pastorjohnb

Thoughts and musings on faith and our mighty God!


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Going Out

Reading: Acts 1: 1-11

Verse Eleven: “Why do you stand there, looking into the sky”?

The book of Acts opens with a brief recap of the forty days after the death and resurrection of Jesus. It reviews how Jesus offered “convincing proofs” that He was alive and it reiterates His promise to send the Holy Spirit. The disciples then ask when Jesus is returning to restore the kingdom of Israel. Yes, they are still thinking of earthly kingdoms instead of the heavenly kingdom. Again, Jesus promises the Holy Spirit. Then Jesus is taken up into heaven and the disciples stand there staring up. Two angels appear and ask, “Why do you stand there, looking into the sky”?

The angels indicate that Jesus will come back. But the implication in the question is ‘stop staring, it is time to get to work’. There is much to be done, so let’s get busy. Much needs to be accomplished before Jesus returns, so let’s get to work. Quit standing around staring at the sky.

I wonder how often God thinks thoughts like these today. How much of our time is spent staring up at heaven instead of engaging the work that needs to be done down here? How much time do we spend each day in prayer and personal study and how little time do we devote each day to the acts of mercy that Jesus so often called His followers to?

Nothing builds itself. While it is wonderful that we Christians spend our “alone time” with God each day, we must spend at least that much time spending “face time” with the lost, least, and broken of this world. No one will come to faith and experience the indwelling of the Holy Spirit that Jesus promises without someone first introducing that person to Jesus Christ. It is essential to go outside of our churches to find those who need a saving relationship with Jesus. They are not coming to us. We must go to them.

Each and every day may we look down and around us, seeking to be kingdom builders, going out into the world to share the light and love and hope if Jesus Christ with a world in need. Amen.

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Focus

Reading: Luke 1: 26-38

Verse 33: “He will reign over the house of Jacob forever; His kingdom will never end”.

God intercedes in Mary’s life in a powerful way.  Around the same time He is interceding in Elizabeth’s and Joseph’s life as well.  Soon enough God will intercede in some shepherds’ lives as well.  In all of these intercessions we see that “nothing is impossible with God”.  While many Christians will acknowledge that this remains true today, I think many of us acknowledge it in our minds but do not truly believe this in our hearts.  I suppose if an angel or host of angels personally visited us, it would help with our belief.  In a similar manner, if a “miraculous” event happened to us, our faith would increase.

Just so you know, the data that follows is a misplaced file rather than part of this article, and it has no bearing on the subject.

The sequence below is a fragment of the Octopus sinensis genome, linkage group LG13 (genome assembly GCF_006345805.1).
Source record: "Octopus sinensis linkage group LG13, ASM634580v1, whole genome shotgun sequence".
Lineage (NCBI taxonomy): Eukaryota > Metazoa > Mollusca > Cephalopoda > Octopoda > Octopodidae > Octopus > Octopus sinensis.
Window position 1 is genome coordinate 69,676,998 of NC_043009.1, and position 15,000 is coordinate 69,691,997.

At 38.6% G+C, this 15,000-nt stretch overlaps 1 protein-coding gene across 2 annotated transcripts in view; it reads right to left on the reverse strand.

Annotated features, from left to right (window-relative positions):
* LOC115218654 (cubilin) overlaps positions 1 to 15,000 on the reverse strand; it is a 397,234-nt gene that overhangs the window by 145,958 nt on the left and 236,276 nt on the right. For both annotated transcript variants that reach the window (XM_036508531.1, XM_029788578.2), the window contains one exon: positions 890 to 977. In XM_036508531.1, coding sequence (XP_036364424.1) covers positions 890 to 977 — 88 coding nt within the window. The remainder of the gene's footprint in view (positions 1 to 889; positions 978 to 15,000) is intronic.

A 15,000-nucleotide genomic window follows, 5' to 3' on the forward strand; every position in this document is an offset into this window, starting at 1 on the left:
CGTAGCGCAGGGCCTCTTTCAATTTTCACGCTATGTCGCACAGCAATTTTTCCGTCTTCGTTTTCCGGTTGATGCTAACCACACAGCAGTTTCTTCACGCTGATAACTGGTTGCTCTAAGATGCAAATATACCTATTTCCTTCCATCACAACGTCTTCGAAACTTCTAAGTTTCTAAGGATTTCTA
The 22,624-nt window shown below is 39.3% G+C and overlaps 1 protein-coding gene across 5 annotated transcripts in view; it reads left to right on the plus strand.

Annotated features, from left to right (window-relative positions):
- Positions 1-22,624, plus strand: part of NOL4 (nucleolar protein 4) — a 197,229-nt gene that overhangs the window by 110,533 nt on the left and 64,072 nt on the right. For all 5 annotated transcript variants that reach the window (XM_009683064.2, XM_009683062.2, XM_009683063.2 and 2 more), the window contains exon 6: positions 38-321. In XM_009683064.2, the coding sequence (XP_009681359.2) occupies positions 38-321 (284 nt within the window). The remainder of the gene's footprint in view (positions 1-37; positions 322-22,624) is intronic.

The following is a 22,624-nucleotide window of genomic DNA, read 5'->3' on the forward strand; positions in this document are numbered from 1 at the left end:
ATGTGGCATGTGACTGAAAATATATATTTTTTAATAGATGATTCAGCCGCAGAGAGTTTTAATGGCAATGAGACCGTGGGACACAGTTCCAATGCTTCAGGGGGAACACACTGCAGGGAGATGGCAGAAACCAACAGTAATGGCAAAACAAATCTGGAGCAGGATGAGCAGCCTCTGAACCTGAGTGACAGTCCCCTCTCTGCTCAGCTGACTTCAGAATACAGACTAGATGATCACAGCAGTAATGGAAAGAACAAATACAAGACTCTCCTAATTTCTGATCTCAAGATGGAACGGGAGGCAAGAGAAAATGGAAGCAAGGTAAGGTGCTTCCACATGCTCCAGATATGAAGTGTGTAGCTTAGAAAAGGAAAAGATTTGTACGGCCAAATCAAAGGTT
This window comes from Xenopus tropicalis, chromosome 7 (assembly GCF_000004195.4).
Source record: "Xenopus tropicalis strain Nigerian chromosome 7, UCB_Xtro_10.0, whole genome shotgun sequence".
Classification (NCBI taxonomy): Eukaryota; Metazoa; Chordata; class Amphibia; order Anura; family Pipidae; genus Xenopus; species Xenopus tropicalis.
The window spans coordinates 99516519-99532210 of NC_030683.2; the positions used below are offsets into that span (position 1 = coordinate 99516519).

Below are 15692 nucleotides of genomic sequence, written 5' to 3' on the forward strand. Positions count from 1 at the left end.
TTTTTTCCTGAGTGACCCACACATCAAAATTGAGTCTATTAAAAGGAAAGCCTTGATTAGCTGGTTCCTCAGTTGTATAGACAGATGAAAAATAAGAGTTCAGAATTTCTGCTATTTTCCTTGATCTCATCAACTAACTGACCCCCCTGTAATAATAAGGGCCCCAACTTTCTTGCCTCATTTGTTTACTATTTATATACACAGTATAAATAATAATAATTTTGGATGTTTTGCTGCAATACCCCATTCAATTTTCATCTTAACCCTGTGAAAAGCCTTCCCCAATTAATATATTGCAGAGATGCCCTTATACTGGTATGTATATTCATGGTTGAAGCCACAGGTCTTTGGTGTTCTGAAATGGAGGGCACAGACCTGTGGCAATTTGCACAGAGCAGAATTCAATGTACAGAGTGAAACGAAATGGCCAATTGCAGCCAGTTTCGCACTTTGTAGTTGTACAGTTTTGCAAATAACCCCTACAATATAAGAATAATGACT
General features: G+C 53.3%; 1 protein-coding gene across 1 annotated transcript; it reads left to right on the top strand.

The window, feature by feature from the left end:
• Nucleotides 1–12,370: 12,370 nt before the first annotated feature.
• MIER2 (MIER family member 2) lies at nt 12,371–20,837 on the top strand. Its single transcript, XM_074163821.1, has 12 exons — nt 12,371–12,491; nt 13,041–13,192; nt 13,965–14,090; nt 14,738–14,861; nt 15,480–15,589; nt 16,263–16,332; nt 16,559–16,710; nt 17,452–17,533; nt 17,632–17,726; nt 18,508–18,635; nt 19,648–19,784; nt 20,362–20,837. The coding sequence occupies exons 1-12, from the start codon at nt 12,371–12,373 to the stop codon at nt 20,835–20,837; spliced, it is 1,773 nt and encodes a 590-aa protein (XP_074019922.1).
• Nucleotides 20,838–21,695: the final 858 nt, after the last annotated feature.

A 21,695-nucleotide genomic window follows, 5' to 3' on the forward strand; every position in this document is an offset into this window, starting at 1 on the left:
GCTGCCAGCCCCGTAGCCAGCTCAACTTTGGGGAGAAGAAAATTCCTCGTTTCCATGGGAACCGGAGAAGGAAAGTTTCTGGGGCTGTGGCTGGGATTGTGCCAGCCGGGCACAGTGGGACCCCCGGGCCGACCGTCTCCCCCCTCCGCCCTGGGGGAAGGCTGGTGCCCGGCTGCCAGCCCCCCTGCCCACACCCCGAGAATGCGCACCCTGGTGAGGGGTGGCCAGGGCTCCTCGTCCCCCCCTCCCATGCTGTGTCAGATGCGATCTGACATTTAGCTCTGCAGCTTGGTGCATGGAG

The reality, though, is that for most of us, faith is a one-on-one personal connection with God.  Just like all of our relationships, our relationship with God requires investment, commitment, and dedication.  All of these are generally spelled T-I-M-E.  For most of us, we like to say that time is in short supply.  Yet each day we all spend at least an hour on our phones or computer or tablets and we all can invest at least a couple of hours into the television.  So, in reality, when we are honest, it is not time that is in short supply.

The Christmas season is no doubt busier than most times of the year.  There will also be other non-religious holiday times of the year when we will be busier than normal.  It is part of life.  Yet even in the busiest of times, God wants to remain a focus of our daily lives.  One could even argue that we need God more when life is busiest.  For almost all people, we meet our need for God by carving out time each day to be with God.  It is in this half hour or hour that we deeply and meaningfully develop our relationship with God and therefore our faith in God.  What the angel said to Mary remains true today: “He will reign over the house of Jacob forever; His kingdom will never end”.  Our question is this: will we daily give time to God or will we get to that tomorrow or sometime next week?  Is that my cell phone buzzing? 🙂


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Thanks

Reading: Psalm 100

Verse Five: For the Lord is good and His love endures forever.

In my Bible, the subtitle to Psalm 100 is: “A Psalm.  For giving thanks”.  After reading through the Psalm it is certainly a fitting subtitle!  The psalmist begins by calling us to shout for joy and to worship with gladness and then he gives us the why: know that the Lord is God.  He goes on to remind us that God made each of us and therefore “we are his people, we are the sheep of his pasture”.  It is a good reminder for us.

Sometimes life can get crazy and the busyness can feel overwhelming.  We can almost feel as if we are so busy we are moving near paralysis.  Our minds get consumed by the worries and pressures to the point of feeling we are near to collapse.  It is in these moments that the Psalm is an excellent reminder.  It calls us to slow down for a time, to step back from life, and to step into God’s presence.  The words remind us of the bigger picture – we are his people – and this lessens the importance of the things of this world.  In our craziness may we remember to slow down and to connect to God.